• Wearable Apps are an extension of the mobile app, and do not act as standalone apps

Competitor User Flow: 7 Minute Workout

  • The app solely focuses on having the user run a workout

Competitor User Flow: Fitstar

  • Has the user go through a Fit Test to determine the best plan for the user

Competitor User Flow: Nike + Training

  • Has too many ways to find a workout and overall, too many features

Market Research

Gym Trends

  • Mobile workout applications have Increased by 168%
  • Online training Services Have Increased by 163%
  • New Year’s Resolutions — “4 percent of new gym goers don’t even make it past the end of January and 14 percent drop out in February”
  • Men and women join in similar rates but women are 6% more likely to discontinue gym use than men (in the first membership year)
  • Only around half of gym members go regularly, this effect is so consistent that commercial gyms expect only 18% of users to use the gym regularly
  • 46% of members cite price as their biggest factor for dropping gym memberships
  • The more a user pays for gym, the more likely they are to go
  • Gym goers spend an average of $500 a year on gyms, according the fitness market is valued at $27 billion in the US
  • The average gym goer is around 40 years old
  • Members who go to the gym most often are wealthier and make an average of $75,000 a year
  • Location, location, location — half of members surveyed indicated location is the most important factor when choosing a gym
  • Around 44% of gym users like to workout with another person
  • While the number of personal trainers is expected to grow 13% in the next decade, only 12.5% of members use trainers
  • More than 2/5 health clubs offer group workouts
  • 30% of gym goers go purely for social reasons
  • “‘Right now there is no competition. Peloton is the only game in town. But because it is so good, because it is so coveted, because the consumers love it, we expect competition to come from all angles,’ Foley said. Foley started as an engineer for Mars in 1990 and later held positions as the CEO of, co-founder and CEO of and President of He said he was inspired to create Peloton after he and his wife became addicted to instructor led group fitness classes. However, with kids and a busy career, time to go to those classes became limited. Instead, he and his team built a technology enabled platform that allowed users to consume the content on their own schedule and location. The key to its business model is that Peloton does not make a lot of money on the bikes that it sells. Instead, the company makes its money from the $39 a month subscription fee. ‘We are not going to be a stationary bike company. We are going to be a disruptive company,’ Foley said.”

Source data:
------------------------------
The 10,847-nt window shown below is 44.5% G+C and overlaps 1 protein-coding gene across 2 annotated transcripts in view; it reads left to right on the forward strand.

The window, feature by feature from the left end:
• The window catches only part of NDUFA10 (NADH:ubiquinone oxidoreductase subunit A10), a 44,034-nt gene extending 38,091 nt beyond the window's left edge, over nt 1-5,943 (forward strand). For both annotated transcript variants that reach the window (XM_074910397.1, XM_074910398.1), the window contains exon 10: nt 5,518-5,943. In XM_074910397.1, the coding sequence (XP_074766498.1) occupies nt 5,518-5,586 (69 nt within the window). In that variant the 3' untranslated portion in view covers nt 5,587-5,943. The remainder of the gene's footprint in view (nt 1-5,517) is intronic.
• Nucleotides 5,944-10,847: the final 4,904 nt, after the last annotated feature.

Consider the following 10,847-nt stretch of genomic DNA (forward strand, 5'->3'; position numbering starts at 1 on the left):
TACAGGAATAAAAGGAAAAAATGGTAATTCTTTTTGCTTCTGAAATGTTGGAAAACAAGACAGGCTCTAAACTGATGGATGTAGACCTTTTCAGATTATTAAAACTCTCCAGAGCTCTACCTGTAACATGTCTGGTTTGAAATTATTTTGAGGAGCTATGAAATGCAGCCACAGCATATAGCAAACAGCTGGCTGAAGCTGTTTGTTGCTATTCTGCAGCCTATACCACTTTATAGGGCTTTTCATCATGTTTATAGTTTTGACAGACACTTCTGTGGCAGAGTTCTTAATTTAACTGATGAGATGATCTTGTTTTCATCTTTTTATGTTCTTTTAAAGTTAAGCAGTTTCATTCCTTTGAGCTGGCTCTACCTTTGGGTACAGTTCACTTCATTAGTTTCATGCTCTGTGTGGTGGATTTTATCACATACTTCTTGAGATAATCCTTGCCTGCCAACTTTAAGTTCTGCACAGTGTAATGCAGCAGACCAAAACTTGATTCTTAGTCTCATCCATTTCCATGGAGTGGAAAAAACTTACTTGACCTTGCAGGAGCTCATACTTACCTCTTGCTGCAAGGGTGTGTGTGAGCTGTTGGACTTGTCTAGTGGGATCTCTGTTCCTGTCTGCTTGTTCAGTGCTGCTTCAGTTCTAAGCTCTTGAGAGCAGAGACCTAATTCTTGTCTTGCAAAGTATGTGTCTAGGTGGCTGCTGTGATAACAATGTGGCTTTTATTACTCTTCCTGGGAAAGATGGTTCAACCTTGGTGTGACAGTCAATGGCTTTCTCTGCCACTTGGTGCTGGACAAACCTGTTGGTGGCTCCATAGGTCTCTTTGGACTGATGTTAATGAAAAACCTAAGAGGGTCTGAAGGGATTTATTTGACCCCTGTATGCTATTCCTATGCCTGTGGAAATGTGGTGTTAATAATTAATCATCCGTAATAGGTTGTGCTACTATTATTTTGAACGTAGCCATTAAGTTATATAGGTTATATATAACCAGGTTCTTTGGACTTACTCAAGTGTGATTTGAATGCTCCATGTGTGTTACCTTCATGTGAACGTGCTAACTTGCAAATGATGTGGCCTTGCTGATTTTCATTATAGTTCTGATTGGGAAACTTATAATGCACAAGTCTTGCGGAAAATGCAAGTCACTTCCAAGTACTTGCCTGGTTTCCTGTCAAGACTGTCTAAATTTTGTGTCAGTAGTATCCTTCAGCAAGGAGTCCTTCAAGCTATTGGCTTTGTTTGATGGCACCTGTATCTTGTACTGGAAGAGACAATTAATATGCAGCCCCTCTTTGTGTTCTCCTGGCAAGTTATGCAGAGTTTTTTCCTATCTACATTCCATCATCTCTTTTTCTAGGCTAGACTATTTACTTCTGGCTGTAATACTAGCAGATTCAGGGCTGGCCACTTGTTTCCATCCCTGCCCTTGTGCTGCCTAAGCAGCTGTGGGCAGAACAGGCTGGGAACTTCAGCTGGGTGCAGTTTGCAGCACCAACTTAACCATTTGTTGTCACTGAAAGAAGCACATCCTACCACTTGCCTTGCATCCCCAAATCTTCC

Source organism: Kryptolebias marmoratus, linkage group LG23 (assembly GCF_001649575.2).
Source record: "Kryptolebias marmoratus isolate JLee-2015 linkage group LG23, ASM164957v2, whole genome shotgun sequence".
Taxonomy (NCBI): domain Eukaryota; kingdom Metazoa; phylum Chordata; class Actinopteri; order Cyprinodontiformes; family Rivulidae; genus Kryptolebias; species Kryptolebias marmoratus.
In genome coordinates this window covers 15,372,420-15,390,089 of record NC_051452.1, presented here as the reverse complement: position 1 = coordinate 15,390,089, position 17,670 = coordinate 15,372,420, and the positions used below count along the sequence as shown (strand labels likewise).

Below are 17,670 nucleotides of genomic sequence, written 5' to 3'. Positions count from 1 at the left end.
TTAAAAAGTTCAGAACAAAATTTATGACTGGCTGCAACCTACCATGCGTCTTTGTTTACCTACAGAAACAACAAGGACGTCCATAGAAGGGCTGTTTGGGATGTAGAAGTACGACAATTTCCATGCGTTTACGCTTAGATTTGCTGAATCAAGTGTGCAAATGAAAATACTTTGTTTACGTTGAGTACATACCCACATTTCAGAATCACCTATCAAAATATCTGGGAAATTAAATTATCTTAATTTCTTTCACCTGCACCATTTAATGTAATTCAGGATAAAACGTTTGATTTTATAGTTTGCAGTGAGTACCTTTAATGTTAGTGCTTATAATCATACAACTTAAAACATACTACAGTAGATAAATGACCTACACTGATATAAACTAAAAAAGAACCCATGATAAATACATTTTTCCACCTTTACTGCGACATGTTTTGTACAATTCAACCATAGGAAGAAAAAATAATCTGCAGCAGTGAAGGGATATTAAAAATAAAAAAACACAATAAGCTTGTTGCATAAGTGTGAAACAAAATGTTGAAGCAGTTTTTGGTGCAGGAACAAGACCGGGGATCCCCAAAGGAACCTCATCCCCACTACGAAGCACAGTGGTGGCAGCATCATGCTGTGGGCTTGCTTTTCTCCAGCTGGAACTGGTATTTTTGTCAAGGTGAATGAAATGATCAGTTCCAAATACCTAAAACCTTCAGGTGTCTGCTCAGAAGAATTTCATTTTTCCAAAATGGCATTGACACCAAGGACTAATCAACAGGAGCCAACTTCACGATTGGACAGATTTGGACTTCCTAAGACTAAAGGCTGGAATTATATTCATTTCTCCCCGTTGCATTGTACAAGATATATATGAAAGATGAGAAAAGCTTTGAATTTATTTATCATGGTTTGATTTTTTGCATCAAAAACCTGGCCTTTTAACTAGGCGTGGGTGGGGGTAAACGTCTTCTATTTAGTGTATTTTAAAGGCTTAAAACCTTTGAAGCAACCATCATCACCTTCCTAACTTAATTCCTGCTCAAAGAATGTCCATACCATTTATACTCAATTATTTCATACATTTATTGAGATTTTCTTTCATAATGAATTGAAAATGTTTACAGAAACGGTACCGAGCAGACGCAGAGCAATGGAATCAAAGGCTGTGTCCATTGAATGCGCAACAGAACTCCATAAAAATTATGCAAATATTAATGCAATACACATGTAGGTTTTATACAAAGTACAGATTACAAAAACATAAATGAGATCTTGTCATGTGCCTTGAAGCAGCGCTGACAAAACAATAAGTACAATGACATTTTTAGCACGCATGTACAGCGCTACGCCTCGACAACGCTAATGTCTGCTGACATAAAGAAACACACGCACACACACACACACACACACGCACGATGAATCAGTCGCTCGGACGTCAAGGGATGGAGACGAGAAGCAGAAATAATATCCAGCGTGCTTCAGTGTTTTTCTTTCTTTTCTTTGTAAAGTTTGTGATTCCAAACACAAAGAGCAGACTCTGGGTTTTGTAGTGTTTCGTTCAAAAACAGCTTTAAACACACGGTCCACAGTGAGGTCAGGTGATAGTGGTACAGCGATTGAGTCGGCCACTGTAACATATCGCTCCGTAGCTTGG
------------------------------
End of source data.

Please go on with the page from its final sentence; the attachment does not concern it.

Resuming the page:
Wearable Trends

  • Line between “health” and “fitness” wearables is blurring (in order to help wearables become a necessity)
  • As prices for materials drops, even basic fitness focused wearables are adding notification or tracking functionality without sacrificing looks
  • Wearables are trending toward traditional smartwatches with fitness capabilities and fitness trackers with smartphone capabilities
  • Smartwatch sales are expected to slow to less than 10% growth per annum by 2020, with the most precipitous drop being in multifunctional devices
  • With the need for more data to power apps’ features and technological miniaturization, smartwatch producers are offering a wider range of metrics
  • Users are fatigued with metric data they cannot process and this prompts discontinuation of use.
  • “Wearable devices can help make the process of habit formation more effective and efficient than ever before. The best engagement strategies for wearables will move beyond presenting data (steps, calories, stairs) and directly address the elements of the habit loop (cue, behavior, reward) and trigger the sequences that lead to the establishment of new, positive habits.”(Sources: Juniper Research, Tech Republic)